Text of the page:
Sarah Vocca Mobility iForum 5-21-15

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STUDENT MOBILITY AND ACADEMIC ACHIEVEMENT Partnership for Strong Communities iForum May 21, 2015

www.crec.org


Research – Impact of School Mobility ¢ Immediate disruption of the student’s learning (Engec, 2006; Kerbow, Azcoitia & Buell, 2003). ¢ Break in curriculum ¢ Teacher responsible for integrating new student(s) ¢ Impact on entire classroom ¢ Social impact - child faces the challenge of engaging in a new school environment and interacting with new peers (Zu, Hannaway & D’Souza, 2009). www.crec.org


Research – Impact of School Mobility ¢ Increases likelihood of being involved in disciplinary incidents (ODE, 1998). ¢ Academic growth of highly mobile students significantly less than that of non-mobile students who are similar in other characteristics (Kerbow, Azcoitia and Buell (2003) ¢ Rumberger (1999) classified student moves and the associated school changes into two categories: reactive and strategic. www.crec.org


Types of Mobility ¢ Reactive ¢ Divorce ¢ Job loss ¢ Rent ¢ Unsafe environment

¢ Strategic ¢ In search of better education and opportunities for their children. Rumberger, 1999 www.crec.org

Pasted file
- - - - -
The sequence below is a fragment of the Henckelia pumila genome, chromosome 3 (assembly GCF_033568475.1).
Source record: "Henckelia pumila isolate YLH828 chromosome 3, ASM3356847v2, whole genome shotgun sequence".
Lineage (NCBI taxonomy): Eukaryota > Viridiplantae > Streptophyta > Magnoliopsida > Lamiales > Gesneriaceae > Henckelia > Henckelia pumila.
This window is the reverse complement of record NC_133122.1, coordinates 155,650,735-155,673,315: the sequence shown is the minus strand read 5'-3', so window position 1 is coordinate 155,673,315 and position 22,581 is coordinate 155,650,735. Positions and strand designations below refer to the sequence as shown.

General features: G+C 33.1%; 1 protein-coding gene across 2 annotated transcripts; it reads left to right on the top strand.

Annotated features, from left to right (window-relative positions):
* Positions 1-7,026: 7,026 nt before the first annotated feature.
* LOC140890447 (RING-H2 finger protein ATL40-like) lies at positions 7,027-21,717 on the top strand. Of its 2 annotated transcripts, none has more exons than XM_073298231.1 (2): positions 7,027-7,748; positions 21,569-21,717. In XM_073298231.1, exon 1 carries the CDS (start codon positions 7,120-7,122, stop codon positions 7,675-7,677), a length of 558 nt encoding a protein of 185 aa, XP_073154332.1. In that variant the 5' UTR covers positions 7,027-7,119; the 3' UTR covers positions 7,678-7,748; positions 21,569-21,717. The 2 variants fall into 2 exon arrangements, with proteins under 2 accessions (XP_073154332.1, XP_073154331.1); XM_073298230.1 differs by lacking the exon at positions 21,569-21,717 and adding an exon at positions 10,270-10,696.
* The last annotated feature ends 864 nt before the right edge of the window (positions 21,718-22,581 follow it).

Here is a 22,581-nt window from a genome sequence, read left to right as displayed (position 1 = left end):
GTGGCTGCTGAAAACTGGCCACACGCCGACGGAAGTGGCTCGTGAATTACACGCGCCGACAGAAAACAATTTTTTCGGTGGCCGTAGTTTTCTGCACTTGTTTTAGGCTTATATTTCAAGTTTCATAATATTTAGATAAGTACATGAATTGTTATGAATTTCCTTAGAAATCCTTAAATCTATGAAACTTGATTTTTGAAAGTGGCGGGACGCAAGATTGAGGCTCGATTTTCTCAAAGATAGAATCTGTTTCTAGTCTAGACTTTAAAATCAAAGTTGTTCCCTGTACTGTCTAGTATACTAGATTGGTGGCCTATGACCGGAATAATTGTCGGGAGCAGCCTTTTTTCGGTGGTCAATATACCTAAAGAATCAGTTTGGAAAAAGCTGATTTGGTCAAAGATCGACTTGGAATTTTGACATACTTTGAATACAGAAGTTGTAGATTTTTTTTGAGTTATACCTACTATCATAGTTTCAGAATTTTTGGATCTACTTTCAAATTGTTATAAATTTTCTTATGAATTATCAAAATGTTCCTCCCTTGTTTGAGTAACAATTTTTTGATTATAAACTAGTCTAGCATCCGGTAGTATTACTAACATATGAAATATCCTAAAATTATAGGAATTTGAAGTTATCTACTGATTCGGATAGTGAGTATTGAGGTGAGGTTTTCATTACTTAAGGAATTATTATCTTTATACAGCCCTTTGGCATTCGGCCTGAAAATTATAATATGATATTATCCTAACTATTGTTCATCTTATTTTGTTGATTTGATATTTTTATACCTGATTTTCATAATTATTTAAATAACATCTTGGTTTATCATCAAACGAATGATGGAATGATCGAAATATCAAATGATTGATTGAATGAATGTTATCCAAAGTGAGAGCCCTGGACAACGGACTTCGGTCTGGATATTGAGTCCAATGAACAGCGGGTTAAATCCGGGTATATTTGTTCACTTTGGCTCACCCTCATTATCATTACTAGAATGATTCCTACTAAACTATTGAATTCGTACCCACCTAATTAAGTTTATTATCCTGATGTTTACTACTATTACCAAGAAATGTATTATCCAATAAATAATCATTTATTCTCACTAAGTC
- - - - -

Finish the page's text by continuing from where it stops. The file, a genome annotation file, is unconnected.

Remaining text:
Mount Laurel, New Jersey ¢ Created affordable housing within an up and coming neighborhood ¢ Resident children able to attend higher quality schools ¢ Found they studied 6 hours more per week compared to non-resident children www.crec.org


Montgomery County, Maryland ¢ Inclusionary housing ¢ Supply of affordable housing = stability ¢ Residence in low poverty neighborhoods ¢ Enrollment in low poverty schools

¢ Children in public housing enrolled in low poverty schools: by end of elementary school achievement gap cut in half www.crec.org


Connecticut Context – Student Mobility District Wealth High Income

Low Income

Mobility rate 3.2 3.8 4.2 5.7 6.6 8.3 11.2 11.1 14.0

* 2008-09 School Year Data

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Connecticut Context – Student Mobility Student level mobility rates: Low Income: 15.8 High Income: 4.8

* 2008-09 School Year Data

www.crec.org


Connecticut Context – Student Mobility ¢ Strongest predictor of academic achievement: Mobility and poverty ¢ Mobility exacerbates academic challenges low income children were already experiencing www.crec.org


Connecticut Context – Student Mobility ¢ Nature of the student mobility matters ¢ Students who switched to a higher achieving school had higher academic growth than those who switched to a similar/or lower achieving school ¢ Students who remain in same town/city had higher academic growth than those who move to new town/city ¢ UNLESS: moved to a higher achieving school www.crec.org


Connecticut Context – Student Mobility ¢ Additional information needed ¢ Updated data ¢ Reason for school change ¢ Change of address ¢ Strategic vs. reactive

¢ Study impact on ALL students, not just those who are mobile www.crec.org


Thank You Sarah S. Ellsworth Vocca, Ph.D. Director, Analysis, Research and Technology Capitol Region Education Council svocca@crec.org

www.crec.org


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